1.03.2010

money to kill, money to burn

This is criminal. Although I am an atheist, I am tempted to use the word sin.

The New York Times reports:
About six million Americans receiving food stamps report they have no other income, according to an analysis of state data collected by The New York Times. In declarations that states verify and the federal government audits, they described themselves as unemployed and receiving no cash aid — no welfare, no unemployment insurance, and no pensions, child support or disability pay.

Their numbers were rising before the recession as tougher welfare laws made it harder for poor people to get cash aid, but they have soared by about 50 percent over the past two years. About one in 50 Americans now lives in a household with a reported income that consists of nothing but a food-stamp card.

Then we have this: click!

And in this same land, socialism is a dirty word.

6 comments:

James said...

I can't remember who it was, but a few weeks ago I came across a quote form a conservative pundit or politician who was bragging along the lines of, "People don't need hand-outs. When I was young, my family was poor, and we made do without government assistance. We got by on my father's salary and Food Stamps."

L-girl said...

Ha! Sounds like this and this, and such.

impudent strumpet said...

Craig T. Nelson. I knew that for some bizarre reason.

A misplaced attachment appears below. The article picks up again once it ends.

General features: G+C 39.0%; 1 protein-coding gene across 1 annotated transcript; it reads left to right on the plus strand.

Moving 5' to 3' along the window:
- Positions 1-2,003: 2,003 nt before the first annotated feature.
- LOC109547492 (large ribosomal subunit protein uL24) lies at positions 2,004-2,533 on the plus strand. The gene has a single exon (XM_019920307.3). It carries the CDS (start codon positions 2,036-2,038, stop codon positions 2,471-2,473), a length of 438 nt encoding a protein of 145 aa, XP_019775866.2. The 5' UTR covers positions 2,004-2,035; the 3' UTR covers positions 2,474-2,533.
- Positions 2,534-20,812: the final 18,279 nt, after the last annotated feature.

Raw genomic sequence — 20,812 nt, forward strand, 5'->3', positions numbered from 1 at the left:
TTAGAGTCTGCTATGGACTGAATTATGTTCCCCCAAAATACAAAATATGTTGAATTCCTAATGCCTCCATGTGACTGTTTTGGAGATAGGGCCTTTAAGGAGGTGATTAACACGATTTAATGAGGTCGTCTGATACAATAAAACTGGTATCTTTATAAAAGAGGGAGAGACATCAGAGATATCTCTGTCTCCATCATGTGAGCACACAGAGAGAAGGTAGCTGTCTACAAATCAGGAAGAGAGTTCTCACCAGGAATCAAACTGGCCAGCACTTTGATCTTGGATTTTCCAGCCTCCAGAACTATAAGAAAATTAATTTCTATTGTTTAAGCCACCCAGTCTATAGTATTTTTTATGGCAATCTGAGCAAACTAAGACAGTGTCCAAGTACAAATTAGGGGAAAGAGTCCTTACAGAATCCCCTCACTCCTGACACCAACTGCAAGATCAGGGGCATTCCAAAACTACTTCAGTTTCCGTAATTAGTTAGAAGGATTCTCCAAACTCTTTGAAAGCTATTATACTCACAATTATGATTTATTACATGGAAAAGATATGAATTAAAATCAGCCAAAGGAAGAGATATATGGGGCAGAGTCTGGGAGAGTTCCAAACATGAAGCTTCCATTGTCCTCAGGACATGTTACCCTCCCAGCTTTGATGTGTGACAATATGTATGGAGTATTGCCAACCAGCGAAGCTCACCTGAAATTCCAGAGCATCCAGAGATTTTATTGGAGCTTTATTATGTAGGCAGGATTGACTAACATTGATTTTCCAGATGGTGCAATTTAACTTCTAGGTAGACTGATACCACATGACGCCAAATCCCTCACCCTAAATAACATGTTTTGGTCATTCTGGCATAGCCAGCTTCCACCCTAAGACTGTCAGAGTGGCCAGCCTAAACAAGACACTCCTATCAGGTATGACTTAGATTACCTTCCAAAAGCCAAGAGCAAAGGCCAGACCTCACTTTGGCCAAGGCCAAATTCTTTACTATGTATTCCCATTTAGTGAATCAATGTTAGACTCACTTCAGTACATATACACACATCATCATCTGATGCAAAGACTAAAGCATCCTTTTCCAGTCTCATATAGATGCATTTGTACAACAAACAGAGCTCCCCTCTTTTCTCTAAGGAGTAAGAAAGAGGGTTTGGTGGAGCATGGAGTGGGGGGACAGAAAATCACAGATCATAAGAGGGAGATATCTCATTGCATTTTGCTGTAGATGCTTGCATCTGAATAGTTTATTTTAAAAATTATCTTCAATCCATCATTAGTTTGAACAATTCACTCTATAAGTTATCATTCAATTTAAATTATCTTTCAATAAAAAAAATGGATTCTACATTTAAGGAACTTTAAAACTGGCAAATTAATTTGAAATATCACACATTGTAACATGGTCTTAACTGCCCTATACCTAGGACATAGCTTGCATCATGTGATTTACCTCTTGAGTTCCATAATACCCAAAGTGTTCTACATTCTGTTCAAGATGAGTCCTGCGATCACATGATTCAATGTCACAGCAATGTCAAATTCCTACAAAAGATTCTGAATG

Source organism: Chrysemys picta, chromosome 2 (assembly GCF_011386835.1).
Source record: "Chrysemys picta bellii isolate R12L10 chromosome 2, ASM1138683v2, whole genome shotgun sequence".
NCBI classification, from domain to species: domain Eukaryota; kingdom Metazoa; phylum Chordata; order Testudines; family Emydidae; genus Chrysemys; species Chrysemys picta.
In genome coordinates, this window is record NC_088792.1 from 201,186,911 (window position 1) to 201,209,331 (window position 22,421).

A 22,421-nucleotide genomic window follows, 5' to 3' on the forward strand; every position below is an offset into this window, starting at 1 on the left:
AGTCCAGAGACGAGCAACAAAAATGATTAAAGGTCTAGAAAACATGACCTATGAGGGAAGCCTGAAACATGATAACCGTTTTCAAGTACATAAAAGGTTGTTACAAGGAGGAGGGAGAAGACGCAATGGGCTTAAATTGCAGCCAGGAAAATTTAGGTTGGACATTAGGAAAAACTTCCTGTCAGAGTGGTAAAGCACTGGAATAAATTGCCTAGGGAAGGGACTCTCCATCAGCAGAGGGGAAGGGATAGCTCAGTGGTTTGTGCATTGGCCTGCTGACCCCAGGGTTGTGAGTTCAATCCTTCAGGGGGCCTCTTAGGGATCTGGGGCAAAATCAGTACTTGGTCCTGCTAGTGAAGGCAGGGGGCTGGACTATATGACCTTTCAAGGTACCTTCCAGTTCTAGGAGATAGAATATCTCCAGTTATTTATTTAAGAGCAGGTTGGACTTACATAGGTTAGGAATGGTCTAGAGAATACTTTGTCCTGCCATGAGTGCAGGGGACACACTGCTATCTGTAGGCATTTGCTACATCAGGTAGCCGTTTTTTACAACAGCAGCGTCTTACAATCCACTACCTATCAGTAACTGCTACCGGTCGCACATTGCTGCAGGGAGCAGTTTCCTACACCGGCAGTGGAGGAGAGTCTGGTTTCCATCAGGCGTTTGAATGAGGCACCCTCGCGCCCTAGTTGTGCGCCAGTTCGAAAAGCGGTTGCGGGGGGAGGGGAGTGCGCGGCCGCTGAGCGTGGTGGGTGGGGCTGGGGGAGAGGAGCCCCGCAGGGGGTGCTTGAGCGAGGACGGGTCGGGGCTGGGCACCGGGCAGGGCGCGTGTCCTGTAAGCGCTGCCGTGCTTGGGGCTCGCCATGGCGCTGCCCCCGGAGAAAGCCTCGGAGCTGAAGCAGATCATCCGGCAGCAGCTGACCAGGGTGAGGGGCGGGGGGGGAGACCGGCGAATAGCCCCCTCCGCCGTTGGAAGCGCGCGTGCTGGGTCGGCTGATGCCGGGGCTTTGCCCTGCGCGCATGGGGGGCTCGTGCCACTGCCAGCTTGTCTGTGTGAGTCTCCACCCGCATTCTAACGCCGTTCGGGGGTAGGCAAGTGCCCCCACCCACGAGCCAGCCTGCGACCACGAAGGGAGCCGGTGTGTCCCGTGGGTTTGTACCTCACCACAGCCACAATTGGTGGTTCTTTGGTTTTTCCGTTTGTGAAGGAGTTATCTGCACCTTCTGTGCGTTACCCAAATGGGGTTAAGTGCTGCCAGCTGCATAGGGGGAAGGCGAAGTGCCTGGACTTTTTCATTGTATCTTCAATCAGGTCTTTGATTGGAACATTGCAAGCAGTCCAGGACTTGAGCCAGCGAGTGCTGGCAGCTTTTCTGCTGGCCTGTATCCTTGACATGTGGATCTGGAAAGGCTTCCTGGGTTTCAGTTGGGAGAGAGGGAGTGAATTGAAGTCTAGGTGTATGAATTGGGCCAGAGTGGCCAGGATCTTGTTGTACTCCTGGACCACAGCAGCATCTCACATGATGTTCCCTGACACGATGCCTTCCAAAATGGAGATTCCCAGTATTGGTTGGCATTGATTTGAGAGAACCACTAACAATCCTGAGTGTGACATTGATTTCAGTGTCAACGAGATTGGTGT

But the mystery remains: what does he think food stamps are then?

L-girl said...

An off-Broadway theatre I worked at had a big hit with a crappy play called "Friends", starring Ron Silver (then known as "Rhoda's sister's boyfriend" - Julie Kavner herself still pretty unknown) and Craig T. Nelson. Both actors later became conservative assholes.

I don't think the play had anything to do with it.

L-girl said...

But the mystery remains: what does he think food stamps are then?

An abridged version of your question also works:

...does he think...?

James said...

Craig T. Nelson. I knew that for some bizarre reason.

That's the one. For some reason I was remembering it as having come from a political professional of some sort.

Another great example of "if I want it, it's good, if you want it, it's bad" came up a couple of days ago from Orin Hatch. When someone responded to his demands to kill health care reform because it adds to the deficit (though it's actually designed to reduce the deficit some over time), someone pointed out that Bush's Medicare expansion -- which cost more than the current HCR bill does -- didn't even have provisions for paying for it. It was just added, 100%, to the deficit.
Hatch responded: "It was standard practice not to pay for things... We were concerned about it, because it certainly added to the deficit, no question."

I wish I'd known that there was a time when not paying for things was standard practice, I could have saved a lot of money.

And if they were concerned about it, they did a good job of hiding their concern...